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    The market for fat bikes is fairly saturated now. Almost every major manufacturer has a bike on the market. I don't think you can go wrong with any big brand, they will all perform well. Be sure to buy a newer fat bike made in the last year. Otherwise, you'll deal with the headache of oddball bottom bracket and hub spacing. One of the newer guys to the market Otso Bikes, a bunch of their guys used to work for Borealis.

    Most of the bikes that I've seen for rental are on the lower end geared for riding on snow. A fat bike that rides well in the summer and winter is going to cost a lot more than a dedicated snow bike. Most of the rental bikes that I know of are at nordic ski touring centers or are close to nordic ski centers. So key in on those areas for a fat bike rentals.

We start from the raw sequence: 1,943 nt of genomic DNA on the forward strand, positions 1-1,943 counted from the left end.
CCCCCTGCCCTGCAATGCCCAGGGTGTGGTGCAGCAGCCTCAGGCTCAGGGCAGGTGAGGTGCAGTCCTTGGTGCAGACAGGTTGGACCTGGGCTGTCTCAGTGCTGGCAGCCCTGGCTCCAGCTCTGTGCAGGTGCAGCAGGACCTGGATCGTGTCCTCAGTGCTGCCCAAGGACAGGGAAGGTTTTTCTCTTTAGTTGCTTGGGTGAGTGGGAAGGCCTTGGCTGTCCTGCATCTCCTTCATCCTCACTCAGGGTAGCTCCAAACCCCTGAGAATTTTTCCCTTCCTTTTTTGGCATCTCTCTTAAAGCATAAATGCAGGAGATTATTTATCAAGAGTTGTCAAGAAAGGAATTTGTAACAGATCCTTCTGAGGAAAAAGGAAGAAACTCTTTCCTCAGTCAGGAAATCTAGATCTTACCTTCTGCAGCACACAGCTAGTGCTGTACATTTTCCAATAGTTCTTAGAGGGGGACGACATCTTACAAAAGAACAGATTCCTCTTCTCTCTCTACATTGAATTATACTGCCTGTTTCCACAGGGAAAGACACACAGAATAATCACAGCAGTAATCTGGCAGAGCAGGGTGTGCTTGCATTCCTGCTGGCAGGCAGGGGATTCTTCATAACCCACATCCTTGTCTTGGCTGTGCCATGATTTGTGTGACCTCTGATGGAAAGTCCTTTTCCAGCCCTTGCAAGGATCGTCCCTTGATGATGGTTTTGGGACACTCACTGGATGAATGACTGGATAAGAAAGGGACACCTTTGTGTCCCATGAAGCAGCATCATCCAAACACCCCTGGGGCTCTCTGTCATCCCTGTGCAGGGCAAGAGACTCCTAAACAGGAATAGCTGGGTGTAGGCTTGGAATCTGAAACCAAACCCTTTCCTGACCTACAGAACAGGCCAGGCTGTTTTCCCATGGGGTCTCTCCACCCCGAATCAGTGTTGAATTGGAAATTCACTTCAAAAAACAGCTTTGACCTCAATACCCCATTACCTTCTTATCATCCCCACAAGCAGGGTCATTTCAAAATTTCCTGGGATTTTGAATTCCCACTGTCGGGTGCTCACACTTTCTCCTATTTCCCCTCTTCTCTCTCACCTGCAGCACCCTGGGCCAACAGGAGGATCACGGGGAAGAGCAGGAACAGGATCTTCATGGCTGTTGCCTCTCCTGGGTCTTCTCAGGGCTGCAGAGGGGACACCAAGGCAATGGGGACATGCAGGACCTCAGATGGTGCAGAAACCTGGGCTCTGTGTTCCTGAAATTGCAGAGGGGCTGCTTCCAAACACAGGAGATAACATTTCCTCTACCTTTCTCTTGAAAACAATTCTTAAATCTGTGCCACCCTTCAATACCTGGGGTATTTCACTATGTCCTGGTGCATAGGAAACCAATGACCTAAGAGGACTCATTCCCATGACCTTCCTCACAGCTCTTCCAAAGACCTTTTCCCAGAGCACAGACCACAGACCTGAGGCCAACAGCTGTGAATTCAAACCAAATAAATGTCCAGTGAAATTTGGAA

They are really fun to ride, you could always build up a 29r wheelset to put on your fat bike if you want to go faster. But riding with tire pressures sub 10 will be comfortable and get you over the most rugged terrain. Be sure to go tubeless as well, you can take off at least 4lbs. I have a lot of friends that have gotten rid of their other mountain bikes and are just riding their fat bikes now. You can a fat category in a lot of races and even at gravel grinders.

    Where do you live? Buy a Harvard Snowmobiling pass and you can ride in Harvard, MA on the snowmobile trails. Go early in the morning, you'll have the trails to yourself! NEMBA has a group that snowshoes Russell Mill so that they can ride their fatties at a later date. You can also check out Nordic Ski Centers, any place that rents fat bikes will let fat bikes on the trail. There is some additional etiquette with keeping your bike clean to ride on cross country ski trails as they do not want rocks/mud ruining skiers skis.